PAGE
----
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Remote Connections

Living with Terminal Illness in Digital Society

How do you stay socially connected when you’re chronically ill and stuck at home? How can you live out your last dream while undergoing chemotherapy? How do you overcome feelings of isolation in a palliative care station?

Common challenges faced by persons at the end of life include hopelessness, loneliness, and a variety of intense emotions as well as mundane tasks that need to be addressed. In pluralistic societies, people who are terminally ill can draw on a great variety of social and cultural resources that are available to them to cope with these challenges. Along with traditional offerings such as rituals or pastoral work, internet and social media can be an asset for communication, expression, and interaction when suffering from severe illness.

Drawing on field research in hospital and hospices as well as internet ethnography, this exploratory study traces the role of digital technologies in courses of dying as a resource to create meaning in response to the demands and burdens of terminal illness. Three case studies of singles persons will be conducted, all of which examine the emerging role of everyday digital practices in the context of dying in relation to worldview and way of life. Overall, the study seeks to explore the changing nature of dying in digital society and to advance the understanding of the affective ambivalences of living with terminal illness. The findings may also help to understand better the chances and challenges imposed by individualism on people facing the end of life.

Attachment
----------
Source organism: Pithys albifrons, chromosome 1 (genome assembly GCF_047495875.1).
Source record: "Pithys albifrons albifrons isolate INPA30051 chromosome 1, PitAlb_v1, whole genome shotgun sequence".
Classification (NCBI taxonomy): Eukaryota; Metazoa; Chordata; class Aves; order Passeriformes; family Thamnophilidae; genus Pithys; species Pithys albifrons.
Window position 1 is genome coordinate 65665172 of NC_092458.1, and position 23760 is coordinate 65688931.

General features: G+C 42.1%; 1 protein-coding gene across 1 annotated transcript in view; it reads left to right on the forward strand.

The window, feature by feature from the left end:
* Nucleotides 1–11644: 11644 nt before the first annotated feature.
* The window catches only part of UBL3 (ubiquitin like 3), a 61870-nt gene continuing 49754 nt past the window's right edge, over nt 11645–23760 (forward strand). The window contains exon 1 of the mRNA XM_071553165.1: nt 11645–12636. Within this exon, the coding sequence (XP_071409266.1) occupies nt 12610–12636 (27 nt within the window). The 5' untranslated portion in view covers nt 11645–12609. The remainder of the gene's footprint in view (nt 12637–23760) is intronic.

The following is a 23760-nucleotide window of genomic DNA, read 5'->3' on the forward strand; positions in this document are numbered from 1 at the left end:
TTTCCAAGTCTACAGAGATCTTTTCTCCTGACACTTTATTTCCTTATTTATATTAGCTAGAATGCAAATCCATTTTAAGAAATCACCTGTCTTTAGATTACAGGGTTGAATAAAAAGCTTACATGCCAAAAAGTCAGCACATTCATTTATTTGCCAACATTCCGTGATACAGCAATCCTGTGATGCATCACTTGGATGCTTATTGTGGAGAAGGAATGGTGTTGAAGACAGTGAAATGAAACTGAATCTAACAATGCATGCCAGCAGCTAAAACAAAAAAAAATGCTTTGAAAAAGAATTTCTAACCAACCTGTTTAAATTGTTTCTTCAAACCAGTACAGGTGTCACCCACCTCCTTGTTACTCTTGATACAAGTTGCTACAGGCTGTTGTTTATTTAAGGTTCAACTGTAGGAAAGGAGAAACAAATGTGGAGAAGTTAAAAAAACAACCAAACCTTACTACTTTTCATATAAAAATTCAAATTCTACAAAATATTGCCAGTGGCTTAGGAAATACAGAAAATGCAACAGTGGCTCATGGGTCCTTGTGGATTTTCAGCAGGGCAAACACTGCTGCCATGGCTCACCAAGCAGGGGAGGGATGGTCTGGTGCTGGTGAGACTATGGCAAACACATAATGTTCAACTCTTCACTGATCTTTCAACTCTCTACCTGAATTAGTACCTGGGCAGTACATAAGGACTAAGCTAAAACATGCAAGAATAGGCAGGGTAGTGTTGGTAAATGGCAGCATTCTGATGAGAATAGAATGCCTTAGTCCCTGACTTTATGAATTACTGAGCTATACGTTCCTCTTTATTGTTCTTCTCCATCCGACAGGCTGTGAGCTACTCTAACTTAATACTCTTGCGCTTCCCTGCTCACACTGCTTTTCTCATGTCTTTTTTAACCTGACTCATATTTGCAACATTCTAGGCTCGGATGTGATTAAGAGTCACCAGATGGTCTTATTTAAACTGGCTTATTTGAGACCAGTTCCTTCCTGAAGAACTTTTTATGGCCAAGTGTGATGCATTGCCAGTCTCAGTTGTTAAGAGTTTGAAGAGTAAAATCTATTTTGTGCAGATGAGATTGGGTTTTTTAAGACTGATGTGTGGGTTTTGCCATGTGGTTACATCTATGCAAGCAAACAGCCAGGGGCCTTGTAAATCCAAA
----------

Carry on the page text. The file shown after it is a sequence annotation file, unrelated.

Doctoral student:
Gaudenz Metzger

Second advisor:
Dr. Francis Müller, Zurich University of the Arts

Time period:
2020–2023 (completed)

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